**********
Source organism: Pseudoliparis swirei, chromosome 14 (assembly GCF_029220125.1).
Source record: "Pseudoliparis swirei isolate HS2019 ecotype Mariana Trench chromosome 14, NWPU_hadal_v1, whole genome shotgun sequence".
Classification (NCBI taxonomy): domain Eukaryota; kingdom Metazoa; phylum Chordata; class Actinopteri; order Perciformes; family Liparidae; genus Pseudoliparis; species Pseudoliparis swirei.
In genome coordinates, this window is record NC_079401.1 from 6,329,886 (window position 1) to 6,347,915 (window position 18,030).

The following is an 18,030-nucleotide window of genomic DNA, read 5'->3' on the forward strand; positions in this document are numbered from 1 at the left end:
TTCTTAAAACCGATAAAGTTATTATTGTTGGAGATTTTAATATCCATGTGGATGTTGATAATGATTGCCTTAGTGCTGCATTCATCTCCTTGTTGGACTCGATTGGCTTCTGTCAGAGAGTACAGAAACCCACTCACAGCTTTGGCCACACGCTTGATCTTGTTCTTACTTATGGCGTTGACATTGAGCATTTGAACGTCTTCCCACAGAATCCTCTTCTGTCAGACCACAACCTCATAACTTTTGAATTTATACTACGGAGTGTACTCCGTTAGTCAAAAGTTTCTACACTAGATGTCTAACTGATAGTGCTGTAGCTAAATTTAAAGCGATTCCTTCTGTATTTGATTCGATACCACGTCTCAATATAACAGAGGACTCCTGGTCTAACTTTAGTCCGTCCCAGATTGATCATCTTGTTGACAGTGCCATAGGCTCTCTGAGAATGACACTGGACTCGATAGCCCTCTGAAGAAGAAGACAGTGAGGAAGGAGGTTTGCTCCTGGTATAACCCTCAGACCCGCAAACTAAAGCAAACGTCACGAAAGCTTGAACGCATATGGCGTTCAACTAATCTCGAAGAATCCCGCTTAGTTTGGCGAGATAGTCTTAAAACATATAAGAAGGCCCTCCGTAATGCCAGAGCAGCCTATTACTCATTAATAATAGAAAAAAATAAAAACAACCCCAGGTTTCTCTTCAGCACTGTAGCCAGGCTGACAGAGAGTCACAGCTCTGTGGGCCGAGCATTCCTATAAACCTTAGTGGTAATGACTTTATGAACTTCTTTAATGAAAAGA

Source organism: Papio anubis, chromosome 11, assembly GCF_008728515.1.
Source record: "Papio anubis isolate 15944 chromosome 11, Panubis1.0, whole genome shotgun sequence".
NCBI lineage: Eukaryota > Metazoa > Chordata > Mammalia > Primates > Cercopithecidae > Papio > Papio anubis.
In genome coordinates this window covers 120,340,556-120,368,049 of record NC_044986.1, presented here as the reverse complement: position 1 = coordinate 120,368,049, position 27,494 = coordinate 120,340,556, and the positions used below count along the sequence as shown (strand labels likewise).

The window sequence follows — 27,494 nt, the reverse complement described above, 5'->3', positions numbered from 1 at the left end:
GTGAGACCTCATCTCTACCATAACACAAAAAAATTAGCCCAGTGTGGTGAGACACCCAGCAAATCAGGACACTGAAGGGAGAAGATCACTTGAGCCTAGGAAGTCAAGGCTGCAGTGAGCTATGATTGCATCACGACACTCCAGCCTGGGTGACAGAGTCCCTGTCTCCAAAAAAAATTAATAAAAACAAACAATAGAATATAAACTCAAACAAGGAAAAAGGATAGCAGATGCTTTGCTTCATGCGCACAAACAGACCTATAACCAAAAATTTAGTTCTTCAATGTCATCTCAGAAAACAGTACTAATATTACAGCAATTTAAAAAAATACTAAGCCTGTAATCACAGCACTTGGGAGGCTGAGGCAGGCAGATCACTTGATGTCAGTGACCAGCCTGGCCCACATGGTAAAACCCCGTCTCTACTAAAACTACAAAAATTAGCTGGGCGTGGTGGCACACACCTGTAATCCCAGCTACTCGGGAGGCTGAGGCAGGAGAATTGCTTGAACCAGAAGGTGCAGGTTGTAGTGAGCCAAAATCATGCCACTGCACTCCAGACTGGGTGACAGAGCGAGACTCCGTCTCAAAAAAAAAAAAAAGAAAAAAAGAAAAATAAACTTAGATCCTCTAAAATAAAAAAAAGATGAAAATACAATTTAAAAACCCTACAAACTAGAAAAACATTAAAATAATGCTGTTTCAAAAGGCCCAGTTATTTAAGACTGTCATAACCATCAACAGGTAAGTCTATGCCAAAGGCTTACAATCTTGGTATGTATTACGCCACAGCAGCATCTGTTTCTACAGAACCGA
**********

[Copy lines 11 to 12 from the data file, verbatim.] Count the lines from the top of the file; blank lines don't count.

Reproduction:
The window sequence follows — 27,494 nt, the reverse complement described above, 5'->3', positions numbered from 1 at the left end:
GTGAGACCTCATCTCTACCATAACACAAAAAAATTAGCCCAGTGTGGTGAGACACCCAGCAAATCAGGACACTGAAGGGAGAAGATCACTTGAGCCTAGGAAGTCAAGGCTGCAGTGAGCTATGATTGCATCACGACACTCCAGCCTGGGTGACAGAGTCCCTGTCTCCAAAAAAAATTAATAAAAACAAACAATAGAATATAAACTCAAACAAGGAAAAAGGATAGCAGATGCTTTGCTTCATGCGCACAAACAGACCTATAACCAAAAATTTAGTTCTTCAATGTCATCTCAGAAAACAGTACTAATATTACAGCAATTTAAAAAAATACTAAGCCTGTAATCACAGCACTTGGGAGGCTGAGGCAGGCAGATCACTTGATGTCAGTGACCAGCCTGGCCCACATGGTAAAACCCCGTCTCTACTAAAACTACAAAAATTAGCTGGGCGTGGTGGCACACACCTGTAATCCCAGCTACTCGGGAGGCTGAGGCAGGAGAATTGCTTGAACCAGAAGGTGCAGGTTGTAGTGAGCCAAAATCATGCCACTGCACTCCAGACTGGGTGACAGAGCGAGACTCCGTCTCAAAAAAAAAAAAAAGAAAAAAAGAAAAATAAACTTAGATCCTCTAAAATAAAAAAAAGATGAAAATACAATTTAAAAACCCTACAAACTAGAAAAACATTAAAATAATGCTGTTTCAAAAGGCCCAGTTATTTAAGACTGTCATAACCATCAACAGGTAAGTCTATGCCAAAGGCTTACAATCTTGGTATGTATTACGCCACAGCAGCATCTGTTTCTACAGAACCGA